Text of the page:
Conversations to Conversions: How to Measure Anything on Social Using Simply Measured

Those high schoolers were likely part of a Facebook Messenger group chat (Real question: Do teenagers still text?) with an invite to chomp some kale. Would they have shown up if they had seen a Facebook post with an open invite? Maybe, but it was likely the personal message through a private channel that evoked the sincerity of the invitation and helped them choose kinship in spite of kale. Receiving a personal invite from a friend to eat kale is much likelier to stir your appetite than a friend’s public invite in your news feed.

This principle carries over to your content. If you can tap into how your content is shared, and particularly what is shared privately through channels such as text, Facebook Messenger, and Slack, you have a crystal ball into what topics are emerging in importance among your audience. To go a step further, if you can go beyond the share and determine which pieces of content are resulting in conversion through those dark channels, you know how to make content that not only connects but also converts.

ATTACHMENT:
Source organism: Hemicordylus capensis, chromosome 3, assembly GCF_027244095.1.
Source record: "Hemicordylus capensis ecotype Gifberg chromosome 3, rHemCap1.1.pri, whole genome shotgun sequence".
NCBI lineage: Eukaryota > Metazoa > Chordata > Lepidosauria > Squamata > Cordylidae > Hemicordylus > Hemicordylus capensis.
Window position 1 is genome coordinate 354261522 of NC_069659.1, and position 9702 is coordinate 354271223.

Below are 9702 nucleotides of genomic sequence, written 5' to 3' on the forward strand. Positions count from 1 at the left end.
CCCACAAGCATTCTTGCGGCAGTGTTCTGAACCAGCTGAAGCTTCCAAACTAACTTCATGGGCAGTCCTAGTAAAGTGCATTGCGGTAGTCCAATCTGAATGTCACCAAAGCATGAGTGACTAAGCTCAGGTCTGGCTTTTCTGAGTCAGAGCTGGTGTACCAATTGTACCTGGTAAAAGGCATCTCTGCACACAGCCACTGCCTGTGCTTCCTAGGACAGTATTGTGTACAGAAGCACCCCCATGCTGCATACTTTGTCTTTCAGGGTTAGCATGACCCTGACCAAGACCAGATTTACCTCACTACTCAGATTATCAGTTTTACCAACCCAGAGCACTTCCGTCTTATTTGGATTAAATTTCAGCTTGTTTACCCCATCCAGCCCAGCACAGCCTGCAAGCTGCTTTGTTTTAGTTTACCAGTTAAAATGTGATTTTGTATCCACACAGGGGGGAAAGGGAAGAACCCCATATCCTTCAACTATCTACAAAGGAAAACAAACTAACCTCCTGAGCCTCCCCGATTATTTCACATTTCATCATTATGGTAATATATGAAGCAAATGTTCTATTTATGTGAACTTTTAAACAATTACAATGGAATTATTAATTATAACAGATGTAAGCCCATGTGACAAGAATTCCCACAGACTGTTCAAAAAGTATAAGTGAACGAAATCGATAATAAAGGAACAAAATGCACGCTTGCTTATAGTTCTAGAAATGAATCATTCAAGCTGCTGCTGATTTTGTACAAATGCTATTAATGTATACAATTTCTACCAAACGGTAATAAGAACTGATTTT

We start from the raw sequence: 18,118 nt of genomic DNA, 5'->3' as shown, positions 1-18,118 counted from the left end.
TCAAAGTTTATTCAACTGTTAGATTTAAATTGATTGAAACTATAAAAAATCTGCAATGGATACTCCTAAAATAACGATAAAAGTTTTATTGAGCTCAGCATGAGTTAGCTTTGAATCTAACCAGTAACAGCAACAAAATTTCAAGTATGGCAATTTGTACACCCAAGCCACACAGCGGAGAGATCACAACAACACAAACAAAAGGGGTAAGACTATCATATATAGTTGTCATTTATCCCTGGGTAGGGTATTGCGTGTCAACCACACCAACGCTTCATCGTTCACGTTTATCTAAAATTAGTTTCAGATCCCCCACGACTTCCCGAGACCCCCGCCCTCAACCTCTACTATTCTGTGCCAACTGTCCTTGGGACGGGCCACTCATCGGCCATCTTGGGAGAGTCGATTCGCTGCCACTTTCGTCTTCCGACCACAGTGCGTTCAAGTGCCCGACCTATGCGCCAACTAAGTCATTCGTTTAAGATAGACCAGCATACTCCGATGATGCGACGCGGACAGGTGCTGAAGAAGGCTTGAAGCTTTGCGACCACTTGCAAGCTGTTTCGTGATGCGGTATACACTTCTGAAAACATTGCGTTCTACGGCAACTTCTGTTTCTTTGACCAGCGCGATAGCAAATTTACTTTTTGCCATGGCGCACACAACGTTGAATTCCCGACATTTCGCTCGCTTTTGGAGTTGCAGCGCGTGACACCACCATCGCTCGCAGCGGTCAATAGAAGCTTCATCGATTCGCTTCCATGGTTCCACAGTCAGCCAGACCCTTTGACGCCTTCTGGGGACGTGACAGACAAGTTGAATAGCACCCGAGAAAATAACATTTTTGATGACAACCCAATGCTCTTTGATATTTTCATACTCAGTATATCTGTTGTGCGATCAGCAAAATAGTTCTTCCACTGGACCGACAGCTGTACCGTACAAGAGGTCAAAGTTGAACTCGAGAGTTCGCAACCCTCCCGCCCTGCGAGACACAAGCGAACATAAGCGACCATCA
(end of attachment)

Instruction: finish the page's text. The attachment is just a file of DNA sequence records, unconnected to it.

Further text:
Next Steps

  1. Eat some kale, just make sure it’s in a heavily dressed salad. Or as a non-primary ingredient in a smoothie.
  2. Start looking at what content is shared where, especially what is shared privately. Consider that your focus for this quarter.
  3. Create content that resembles the message, tone, and media elements you identify as common threads across your most shared and highest converting content.

The combination of sharing and conversion represents the intersection of brand affinity and growing need. Let’s get more leads. Let’s get more customers. Let’s get more revenue.

Click the button below if you’re interested in learning more about how Simply Measured can help you determine how your content is shared and how to better distribute your content through social.

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Colin Zalewski

Colin Zalewski

Product Marketing Manager at Simply Measured with a passion for full-funnel digital marketing. I enjoy a round of golf, a Kentucky Mule, and warm evening walks with my wife and dog.